I’m gonna try to wrangle words about City of Blades later, but I found it a very good meditation on what it means to be a soldier.
forgot to [ticky]
Today’s read — Fellside, by M. R. Carey
Fantasy with a tinge of horror set primarily in the maximum security wing of a women’s prison. Loads of violence, sometimes fairly graphic. I enjoyed this, and it was certainly worth reading, but I found that without the innovative genre-bending and particularly riveting characters of “The Girl With All The Gifts”, Carey’s style sometimes starts to grate a bit, especially when it leans a little too heavily on telling rather than showing. So while I’d still recommend it for people who think they might enjoy a supernatural prison tale with a generous helping of the old ultra-violence, I’m not sure I’d recommend it to a more general audience the way I would for the other book.
Bruce Baugh: I admire that Commentrigger suggestion.
It’s also Jack Kirby’s 99th birthday. If you wanted to get someone to draw Jack Vance playing the ukulele and the kazoo, Kirby might be your guy.
I’m a proud New Englander. I’ve never understood why anyone would not be proud of their state or region, or why they need to denigrate mine to feel so. Yet I’d say it’s a toss-up whether New York or New England is the more popular target of denigration nationally.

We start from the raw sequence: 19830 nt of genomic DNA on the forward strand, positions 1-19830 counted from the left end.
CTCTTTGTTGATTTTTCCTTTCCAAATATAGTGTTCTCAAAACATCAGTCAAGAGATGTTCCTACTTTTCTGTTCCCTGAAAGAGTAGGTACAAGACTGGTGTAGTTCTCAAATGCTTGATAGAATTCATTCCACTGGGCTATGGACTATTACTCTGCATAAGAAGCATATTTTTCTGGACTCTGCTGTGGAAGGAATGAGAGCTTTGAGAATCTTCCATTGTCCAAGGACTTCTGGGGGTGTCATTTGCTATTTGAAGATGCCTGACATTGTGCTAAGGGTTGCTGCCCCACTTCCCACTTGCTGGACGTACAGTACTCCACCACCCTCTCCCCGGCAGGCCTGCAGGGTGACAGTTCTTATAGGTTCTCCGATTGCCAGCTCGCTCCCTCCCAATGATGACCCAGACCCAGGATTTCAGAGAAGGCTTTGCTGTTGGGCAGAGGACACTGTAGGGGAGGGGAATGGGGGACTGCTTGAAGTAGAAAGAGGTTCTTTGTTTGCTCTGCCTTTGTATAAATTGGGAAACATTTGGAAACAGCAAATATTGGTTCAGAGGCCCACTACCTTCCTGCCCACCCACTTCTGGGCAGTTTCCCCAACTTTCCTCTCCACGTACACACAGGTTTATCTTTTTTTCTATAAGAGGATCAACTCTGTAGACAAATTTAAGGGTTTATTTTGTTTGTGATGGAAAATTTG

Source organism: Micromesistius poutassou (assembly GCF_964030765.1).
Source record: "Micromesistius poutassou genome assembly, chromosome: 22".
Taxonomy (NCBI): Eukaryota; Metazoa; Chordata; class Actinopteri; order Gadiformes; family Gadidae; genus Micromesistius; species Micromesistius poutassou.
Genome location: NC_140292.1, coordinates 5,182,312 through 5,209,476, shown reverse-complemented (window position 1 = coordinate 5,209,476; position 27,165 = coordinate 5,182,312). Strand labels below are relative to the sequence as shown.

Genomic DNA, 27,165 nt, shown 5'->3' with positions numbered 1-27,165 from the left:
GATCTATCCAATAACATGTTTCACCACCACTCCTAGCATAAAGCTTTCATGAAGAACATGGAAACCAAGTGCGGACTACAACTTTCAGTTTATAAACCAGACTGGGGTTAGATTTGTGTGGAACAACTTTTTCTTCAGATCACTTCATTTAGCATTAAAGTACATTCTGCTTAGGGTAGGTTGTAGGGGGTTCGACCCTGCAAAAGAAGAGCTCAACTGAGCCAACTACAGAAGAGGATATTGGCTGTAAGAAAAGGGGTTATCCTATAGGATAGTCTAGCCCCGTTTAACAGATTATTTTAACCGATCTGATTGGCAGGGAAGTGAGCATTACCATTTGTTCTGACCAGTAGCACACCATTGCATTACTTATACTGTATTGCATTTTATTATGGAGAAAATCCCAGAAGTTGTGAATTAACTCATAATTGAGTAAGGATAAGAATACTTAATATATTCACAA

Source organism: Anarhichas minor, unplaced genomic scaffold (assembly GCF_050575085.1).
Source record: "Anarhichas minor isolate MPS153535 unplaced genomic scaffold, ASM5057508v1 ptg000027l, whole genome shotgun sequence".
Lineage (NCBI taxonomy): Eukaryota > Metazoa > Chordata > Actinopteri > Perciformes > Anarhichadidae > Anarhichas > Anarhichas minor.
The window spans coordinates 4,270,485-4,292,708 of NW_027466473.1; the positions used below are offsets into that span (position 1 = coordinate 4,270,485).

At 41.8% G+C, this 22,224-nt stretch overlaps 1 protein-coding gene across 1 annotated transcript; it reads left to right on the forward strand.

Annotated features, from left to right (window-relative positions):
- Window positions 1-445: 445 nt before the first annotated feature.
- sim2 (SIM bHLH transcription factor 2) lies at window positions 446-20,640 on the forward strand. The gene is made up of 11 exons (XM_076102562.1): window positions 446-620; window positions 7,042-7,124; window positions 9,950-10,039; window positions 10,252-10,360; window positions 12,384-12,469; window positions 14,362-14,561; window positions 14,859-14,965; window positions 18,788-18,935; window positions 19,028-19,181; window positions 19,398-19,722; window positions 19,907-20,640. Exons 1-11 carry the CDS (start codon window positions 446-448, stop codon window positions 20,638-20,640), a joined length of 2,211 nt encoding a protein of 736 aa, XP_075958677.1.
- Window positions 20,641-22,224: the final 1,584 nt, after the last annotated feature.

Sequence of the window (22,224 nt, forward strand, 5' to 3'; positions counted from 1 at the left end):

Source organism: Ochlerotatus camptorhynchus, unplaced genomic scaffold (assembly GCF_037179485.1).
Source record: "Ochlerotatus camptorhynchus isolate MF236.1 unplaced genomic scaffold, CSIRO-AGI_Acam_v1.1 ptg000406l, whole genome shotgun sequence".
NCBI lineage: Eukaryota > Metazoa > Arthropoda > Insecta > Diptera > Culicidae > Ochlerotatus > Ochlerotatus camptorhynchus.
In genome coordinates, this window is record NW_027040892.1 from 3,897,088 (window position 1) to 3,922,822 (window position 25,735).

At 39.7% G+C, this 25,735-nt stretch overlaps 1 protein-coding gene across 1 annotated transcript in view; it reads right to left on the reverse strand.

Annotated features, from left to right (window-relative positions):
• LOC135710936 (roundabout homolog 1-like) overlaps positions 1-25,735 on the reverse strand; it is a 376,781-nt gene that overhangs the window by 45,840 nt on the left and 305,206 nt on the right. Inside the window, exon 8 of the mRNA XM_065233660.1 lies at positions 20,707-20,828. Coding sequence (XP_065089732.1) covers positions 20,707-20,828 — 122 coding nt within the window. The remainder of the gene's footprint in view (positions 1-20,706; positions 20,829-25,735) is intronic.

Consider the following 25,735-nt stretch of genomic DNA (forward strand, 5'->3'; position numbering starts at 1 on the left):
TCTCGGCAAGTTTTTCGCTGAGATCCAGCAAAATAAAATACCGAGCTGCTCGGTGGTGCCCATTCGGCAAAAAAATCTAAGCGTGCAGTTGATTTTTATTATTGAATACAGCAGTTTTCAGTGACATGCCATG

Most commonly on the grounds that we’re rude.
While we’re bending over backwards to give good local directions and make good sightseeing and dining suggestions to visitors from Elsewhere.
I worry much, much less about needing local directions or guidance in our Great Rival, New York City, than in any of the places I’ve been that pride themselves on their hospitality and Niceness, but who seem to consider it suspicious that an out-of-stater would ask whats,a good place for breakfast.
Of course, I also found Parisians polite, friendly, and helpful, even though my spoken French is execrable.
@Bruce, trying to Foster a reply…
The Mother Of All Comments
Ultra Low Tar
Ice Ice Baby
The artist who writes & draws Saturday Morning Breakfast Cereal, Zach Weinersmith, also arranges BAHFest – the Festival of Bad Ad-Hoc Hypotheses, which is exactly what it sounds like: people submit papers that … well, here’s what they say they are looking for:
What are we looking for in specific?